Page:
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Published Jun 7, 2023 4:46 PM
When it comes to traditional archery, recurve bows are hard to beat. In an era where compound bows are continually advancing, recurves keep things simple. These bows provide a challenge for hunters and target archers who have mastered the compound and are looking for something new. But don’t let the simplified nature fool you. Traditional bows are quite capable of harvesting everything from whitetails to grizzly bears.
The good news is that it’s easier to get into traditional archery than ever before. Quality recurve bows are also rather affordable when compared to compounds or crossbows. It is also a great entry point for the prospective archer wanting to learn how to shoot a bow. With that in mind, here are the best recurve bows for hunting and target shooting.
How We Picked the Best Recurve Bows
We looked at simple but important criteria when determining the best recurve bows. Unfortunately, with traditional archery, there is no one-size-fits-all approach. What works great for one archer is another’s nightmare. Therefore, we mainly considered the materials and construction of the bows. Each archer is going to have a different feel that makes “best” rather subjective in this case. However, here are some important considerations we made before adding a bow to this list:
- Limbs: What material are the limbs made from? Are these cheaper proprietary limbs? Or are they high-grade ILF-style limbs?
- Value: How does the cost compare to the quality of the build? Is this a bare-bones riser and limbs? Or does this bow include everything you need in a complete kit?
- Brand Rep: Some brands have a reputation for making quality bows. Does this bow live up to the standards set?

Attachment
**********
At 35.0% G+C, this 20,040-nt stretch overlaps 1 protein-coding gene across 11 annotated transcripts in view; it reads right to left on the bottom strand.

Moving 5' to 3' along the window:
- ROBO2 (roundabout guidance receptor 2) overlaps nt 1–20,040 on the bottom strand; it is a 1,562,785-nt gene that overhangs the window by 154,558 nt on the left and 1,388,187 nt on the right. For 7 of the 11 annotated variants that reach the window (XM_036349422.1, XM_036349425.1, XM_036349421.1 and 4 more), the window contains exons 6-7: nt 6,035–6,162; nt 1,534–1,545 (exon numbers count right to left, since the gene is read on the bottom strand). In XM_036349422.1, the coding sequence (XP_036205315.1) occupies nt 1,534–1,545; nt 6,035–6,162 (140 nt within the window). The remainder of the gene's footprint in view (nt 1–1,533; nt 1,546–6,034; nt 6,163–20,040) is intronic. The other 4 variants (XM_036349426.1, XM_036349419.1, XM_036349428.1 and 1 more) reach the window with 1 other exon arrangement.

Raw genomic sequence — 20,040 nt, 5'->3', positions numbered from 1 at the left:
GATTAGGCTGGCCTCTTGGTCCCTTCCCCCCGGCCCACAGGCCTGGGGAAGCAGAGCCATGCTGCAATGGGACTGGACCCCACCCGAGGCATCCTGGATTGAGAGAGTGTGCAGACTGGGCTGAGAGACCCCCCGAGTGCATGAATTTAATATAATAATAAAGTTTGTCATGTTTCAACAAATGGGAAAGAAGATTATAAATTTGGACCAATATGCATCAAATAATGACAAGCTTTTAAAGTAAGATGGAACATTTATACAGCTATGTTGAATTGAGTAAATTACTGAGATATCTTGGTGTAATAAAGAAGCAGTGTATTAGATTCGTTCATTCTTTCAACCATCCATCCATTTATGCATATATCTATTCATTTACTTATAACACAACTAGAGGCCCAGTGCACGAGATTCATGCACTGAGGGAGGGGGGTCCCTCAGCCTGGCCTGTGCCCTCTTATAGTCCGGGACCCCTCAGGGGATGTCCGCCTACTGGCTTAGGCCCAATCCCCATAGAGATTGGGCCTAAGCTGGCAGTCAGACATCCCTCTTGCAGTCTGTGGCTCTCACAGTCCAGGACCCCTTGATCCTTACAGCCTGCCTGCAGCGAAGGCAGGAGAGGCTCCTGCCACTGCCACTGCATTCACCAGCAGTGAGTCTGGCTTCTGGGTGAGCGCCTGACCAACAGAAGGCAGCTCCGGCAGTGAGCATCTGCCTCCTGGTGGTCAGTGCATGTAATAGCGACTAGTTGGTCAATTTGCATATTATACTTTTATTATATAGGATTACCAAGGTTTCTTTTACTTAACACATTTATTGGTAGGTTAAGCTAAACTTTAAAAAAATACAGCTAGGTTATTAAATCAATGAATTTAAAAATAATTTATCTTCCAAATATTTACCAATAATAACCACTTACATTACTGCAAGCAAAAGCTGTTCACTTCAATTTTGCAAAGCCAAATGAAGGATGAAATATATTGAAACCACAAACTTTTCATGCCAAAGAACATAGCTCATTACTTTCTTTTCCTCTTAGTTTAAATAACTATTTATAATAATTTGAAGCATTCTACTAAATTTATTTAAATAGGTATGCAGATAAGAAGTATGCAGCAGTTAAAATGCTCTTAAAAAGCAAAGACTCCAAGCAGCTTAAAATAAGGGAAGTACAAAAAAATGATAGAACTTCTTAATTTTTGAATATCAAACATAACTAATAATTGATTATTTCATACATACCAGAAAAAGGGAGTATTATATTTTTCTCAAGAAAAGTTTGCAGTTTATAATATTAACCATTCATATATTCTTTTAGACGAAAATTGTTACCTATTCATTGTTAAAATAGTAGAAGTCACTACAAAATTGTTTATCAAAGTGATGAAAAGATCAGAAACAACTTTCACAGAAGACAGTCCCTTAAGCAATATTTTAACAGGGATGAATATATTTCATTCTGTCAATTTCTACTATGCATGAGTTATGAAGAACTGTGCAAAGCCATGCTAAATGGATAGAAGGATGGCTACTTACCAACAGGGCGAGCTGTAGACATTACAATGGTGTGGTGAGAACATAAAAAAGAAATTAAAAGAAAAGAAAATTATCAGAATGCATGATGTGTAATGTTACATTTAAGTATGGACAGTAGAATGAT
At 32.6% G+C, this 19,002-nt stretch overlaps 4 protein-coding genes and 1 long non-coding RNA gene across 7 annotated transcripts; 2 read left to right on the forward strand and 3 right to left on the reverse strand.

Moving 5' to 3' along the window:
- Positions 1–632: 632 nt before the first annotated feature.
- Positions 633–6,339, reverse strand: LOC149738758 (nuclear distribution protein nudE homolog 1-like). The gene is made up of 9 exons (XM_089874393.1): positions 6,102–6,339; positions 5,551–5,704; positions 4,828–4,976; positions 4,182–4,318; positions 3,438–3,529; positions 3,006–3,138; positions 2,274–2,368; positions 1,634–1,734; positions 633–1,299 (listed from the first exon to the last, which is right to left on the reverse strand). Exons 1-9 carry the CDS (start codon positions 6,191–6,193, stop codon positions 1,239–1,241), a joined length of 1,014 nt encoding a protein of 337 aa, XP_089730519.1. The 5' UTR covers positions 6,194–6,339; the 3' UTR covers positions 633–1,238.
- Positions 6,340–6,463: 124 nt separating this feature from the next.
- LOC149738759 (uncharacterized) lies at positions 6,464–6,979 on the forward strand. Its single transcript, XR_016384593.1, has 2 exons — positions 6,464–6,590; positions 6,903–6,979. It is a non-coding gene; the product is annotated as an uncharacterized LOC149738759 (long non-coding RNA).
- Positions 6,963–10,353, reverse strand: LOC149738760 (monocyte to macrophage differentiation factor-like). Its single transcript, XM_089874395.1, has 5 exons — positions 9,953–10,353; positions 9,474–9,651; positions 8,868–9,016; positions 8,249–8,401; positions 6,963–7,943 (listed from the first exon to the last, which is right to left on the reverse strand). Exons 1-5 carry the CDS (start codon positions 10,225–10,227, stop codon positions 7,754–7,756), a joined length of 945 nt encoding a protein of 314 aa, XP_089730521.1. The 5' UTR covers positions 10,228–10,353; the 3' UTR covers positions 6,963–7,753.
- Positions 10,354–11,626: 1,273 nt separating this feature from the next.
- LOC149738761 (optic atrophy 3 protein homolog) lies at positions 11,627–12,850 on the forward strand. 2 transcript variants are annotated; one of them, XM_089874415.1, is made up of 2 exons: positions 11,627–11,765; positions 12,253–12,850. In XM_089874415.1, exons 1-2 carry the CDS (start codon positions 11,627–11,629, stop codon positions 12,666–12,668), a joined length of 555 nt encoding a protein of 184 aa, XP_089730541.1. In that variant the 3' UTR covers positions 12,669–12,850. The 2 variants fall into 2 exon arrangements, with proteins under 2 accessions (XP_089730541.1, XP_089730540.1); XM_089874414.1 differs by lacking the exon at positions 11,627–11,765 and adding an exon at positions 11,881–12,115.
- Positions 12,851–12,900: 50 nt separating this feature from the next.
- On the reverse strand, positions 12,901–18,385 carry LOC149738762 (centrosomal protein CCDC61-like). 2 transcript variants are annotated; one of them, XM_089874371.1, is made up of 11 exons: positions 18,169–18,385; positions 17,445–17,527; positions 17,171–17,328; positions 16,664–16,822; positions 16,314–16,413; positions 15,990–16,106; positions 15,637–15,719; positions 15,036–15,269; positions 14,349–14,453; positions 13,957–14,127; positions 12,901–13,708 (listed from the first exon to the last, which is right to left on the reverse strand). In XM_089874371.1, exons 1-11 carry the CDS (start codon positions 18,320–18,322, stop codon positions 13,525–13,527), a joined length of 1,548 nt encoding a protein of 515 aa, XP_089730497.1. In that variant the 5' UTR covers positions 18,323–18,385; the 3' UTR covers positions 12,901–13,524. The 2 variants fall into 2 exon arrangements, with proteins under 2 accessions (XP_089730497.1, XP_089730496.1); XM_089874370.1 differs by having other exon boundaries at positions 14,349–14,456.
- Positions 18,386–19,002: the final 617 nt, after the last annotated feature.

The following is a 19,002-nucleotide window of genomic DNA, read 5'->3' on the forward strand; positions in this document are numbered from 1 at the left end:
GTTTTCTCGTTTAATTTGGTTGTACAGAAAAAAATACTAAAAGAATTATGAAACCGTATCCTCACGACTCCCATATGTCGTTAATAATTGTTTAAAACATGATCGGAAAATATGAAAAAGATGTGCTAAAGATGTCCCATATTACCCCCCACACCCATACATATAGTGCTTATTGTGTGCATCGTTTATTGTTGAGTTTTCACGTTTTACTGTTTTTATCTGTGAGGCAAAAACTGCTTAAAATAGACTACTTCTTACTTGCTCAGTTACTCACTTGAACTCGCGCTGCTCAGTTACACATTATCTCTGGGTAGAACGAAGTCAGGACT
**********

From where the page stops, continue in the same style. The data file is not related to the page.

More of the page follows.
- Portability: Is this bow one piece? Or is it a takedown model that easily transports and stores when not in use?
Best Recurve Bows: Reviews and Recommendations
Best Overall: Bear Archery Grizzly
- Material: Maple and fiberglass
- Draw Weights: 30 – 60 Pounds
- Draw Length: 28 inches
- Timeless, proven design
- Beautiful aesthetics
- Surprising affordability
- A little unforgiving for newbies
It’s hard to go wrong with a design proven by the late, great Fred Bear. The Grizzly was first introduced in 1950 and has been harvesting big game animals ever since. This beautiful bow uses a classic wooden limb design with a fiberglass backing. It’s this construction technique that originally helped put the company on the map and the reason this bow shoots incredibly fast. Because it’s an older design, the bow is a little unforgiving for new archers. However, given the range of draw weights and the bargain price, under $500, the Grizzly is still one of the best traditional bows out there. We also love the beautiful aesthetics of this one.
Best for Beginners: Western Archery The Edge
Best for Beginners
- Material: Dymond Wood, White Oak, Hard Maple
- Draw Weights: 25 – 55 Pounds
- Draw Length: 28 inches
- Great price point
- Simple design
- Low starting draw weights
It’s always hard to recommend a beginner bow because each archer’s starting point is different. However, we like the Western Edge for newbies due to the low price point and a bevy of features. Western Edge also offers a complete kit that includes a stringer, a case, an arrow rest, a nock set, a tab, and an armguard—everything you need to start shooting. We’d recommend starting off at the 25 or 29-pound draw weights to get used to shooting and build your way up from there. Consider replacing the arrow rest and string after purchase, as they both are weak points of the bow.